In my native country, Brazil, we say chá and here in Japan people say ocha ( or おちゃ).  😉

It’s worthwhile to mention here that the tea production in Brazil has strong roots due to the country’s origins in Portugal, the strong presence of Japanese immigrants and also because of the influences of their neighbour’s yerba mate culture. Brazil had a big tea production until the 80s, but it has weakened in the past decades. Right now, there’s only a few families trying to reorganize the tea production, facing strong competition against cheap prices from tea producers in Asia and also against coffee companies!  😦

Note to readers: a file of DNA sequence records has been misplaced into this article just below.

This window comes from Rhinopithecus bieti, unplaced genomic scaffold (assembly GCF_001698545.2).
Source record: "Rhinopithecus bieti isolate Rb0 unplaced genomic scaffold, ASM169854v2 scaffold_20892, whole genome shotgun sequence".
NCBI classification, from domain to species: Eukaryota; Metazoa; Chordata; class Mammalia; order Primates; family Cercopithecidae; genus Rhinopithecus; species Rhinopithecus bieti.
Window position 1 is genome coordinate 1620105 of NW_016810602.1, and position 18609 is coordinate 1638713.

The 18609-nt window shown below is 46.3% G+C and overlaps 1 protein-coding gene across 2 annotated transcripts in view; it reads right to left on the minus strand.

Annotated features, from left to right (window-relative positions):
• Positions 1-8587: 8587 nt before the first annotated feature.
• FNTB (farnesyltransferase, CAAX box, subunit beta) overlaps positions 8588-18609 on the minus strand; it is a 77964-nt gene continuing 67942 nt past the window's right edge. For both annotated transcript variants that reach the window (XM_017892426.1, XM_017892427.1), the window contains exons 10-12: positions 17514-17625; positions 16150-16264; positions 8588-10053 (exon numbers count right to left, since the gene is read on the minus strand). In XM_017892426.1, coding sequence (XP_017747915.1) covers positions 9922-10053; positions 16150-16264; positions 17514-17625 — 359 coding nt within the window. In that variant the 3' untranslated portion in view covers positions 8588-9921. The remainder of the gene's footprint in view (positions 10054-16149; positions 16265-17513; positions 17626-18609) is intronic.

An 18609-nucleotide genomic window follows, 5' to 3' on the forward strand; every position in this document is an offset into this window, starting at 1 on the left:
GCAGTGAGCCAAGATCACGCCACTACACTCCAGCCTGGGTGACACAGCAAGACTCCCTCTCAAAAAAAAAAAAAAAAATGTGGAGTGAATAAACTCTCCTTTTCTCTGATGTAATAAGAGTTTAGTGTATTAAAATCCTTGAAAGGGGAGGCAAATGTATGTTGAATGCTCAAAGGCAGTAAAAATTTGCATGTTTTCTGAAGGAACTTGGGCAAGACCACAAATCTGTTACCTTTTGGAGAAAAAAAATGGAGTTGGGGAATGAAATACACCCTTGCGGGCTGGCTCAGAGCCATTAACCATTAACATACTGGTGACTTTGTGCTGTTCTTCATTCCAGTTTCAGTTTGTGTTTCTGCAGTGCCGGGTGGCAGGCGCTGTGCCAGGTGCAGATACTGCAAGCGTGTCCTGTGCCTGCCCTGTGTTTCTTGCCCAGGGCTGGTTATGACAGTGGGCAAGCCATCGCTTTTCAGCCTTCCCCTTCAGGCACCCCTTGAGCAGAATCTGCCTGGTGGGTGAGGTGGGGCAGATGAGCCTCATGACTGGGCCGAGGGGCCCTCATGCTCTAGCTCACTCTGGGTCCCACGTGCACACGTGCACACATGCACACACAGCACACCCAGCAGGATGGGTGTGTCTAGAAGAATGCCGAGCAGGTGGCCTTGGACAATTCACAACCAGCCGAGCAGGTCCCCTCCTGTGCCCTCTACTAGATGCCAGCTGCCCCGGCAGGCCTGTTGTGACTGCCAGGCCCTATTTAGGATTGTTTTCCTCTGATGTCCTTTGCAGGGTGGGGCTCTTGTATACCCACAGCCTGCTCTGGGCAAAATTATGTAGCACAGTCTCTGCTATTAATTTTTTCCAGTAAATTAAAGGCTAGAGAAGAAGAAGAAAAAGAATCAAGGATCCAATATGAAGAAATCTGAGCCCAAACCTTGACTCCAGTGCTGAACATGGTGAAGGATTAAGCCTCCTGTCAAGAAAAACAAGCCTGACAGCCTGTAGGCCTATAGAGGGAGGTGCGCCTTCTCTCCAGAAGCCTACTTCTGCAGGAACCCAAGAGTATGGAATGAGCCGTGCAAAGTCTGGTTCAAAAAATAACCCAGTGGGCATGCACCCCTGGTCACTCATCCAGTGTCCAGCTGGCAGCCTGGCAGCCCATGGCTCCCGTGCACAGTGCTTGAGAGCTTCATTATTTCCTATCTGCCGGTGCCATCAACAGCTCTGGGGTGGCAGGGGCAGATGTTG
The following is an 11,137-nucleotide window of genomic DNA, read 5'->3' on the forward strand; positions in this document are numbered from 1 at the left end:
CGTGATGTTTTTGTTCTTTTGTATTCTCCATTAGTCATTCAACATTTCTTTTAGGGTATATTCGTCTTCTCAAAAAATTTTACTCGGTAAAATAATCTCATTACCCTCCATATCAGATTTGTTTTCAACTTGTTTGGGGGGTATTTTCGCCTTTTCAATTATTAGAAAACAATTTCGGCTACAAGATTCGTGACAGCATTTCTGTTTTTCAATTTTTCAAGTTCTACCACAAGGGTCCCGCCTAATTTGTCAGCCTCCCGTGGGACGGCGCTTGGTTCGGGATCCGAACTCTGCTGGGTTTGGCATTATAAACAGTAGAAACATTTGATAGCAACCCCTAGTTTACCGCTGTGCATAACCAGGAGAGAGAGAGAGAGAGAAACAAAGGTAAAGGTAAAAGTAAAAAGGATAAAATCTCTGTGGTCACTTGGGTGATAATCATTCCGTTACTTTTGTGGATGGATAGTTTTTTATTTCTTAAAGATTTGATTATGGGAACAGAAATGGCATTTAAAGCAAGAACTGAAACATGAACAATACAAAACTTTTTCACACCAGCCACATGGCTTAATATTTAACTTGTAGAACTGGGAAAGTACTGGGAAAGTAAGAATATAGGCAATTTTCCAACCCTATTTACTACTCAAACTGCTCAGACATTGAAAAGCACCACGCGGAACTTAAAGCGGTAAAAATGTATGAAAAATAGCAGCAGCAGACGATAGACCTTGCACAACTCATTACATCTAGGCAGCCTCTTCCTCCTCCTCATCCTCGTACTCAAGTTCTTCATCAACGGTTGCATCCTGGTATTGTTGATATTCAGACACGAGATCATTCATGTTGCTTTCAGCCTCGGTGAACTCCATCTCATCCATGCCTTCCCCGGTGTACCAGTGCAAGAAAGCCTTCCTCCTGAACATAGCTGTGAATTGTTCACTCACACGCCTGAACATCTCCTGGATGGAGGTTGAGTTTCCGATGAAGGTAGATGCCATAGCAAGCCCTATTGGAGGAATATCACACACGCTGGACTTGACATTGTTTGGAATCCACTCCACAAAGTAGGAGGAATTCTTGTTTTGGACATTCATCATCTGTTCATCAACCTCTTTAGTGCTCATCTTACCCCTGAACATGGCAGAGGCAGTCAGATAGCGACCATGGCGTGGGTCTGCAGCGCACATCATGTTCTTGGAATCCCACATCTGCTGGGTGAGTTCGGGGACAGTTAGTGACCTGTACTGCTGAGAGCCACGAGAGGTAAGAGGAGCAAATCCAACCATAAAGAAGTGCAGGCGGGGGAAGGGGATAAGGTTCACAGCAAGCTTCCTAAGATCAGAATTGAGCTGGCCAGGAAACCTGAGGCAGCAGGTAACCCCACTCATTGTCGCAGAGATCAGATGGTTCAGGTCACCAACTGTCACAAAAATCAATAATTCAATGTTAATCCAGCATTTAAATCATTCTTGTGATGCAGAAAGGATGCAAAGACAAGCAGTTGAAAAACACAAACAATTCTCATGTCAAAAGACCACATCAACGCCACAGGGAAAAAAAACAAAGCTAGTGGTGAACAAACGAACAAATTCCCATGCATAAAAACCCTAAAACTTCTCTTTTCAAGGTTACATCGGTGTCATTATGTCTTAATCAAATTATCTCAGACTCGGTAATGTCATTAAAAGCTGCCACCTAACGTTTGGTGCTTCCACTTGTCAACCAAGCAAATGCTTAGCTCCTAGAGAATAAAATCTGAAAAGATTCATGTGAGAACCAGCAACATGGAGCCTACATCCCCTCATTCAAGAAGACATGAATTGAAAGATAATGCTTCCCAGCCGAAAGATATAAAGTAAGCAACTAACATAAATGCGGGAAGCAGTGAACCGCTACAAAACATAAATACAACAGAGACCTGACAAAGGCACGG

On the other hand, here in Japan tea was brought in a very long time ago! As mentioned in another Wikipedia entry (History of tea), “tea became a drink of the religious classes when Japanese priests and envoys, sent to China to learn about its culture, brought tea to Japan. Ancient recordings indicate the first batch of tea seeds were brought by a priest named Saichō in 805 and then by another named Kūkai in 806. It became a drink of the royal classes when Emperor Saga, the Japanese emperor, encouraged the growth of tea plants. Seeds were imported from China, and cultivation in Japan began. In 1191, the famous Zen priest Eisai brought back tea seeds to Kyoto. The oldest tea speciality book in Japan, Kissa Yōjōki (in English its title would be “How to Stay Healthy by Drinking Tea”), was written by Eisai. The two-volume book was written in 1211 after his second and last visit to China. The first sentence states, “Tea is the ultimate mental and medical remedy and has the ability to make one’s life more full and complete.” Eisai was also instrumental in introducing tea consumption to the warrior class, which rose to political prominence after the Heian Period. Green tea became a staple among cultured people in Japan – a brew for the gentry and the Buddhist priesthood alike. Production grew and tea became increasingly accessible, though still a privilege enjoyed mostly by the upper classes. The tea ceremony of Japan was introduced from China in the 15th century by Buddhists as a semi-religious social custom. The modern tea ceremony was developed over several centuries by Zen Buddhist monks.”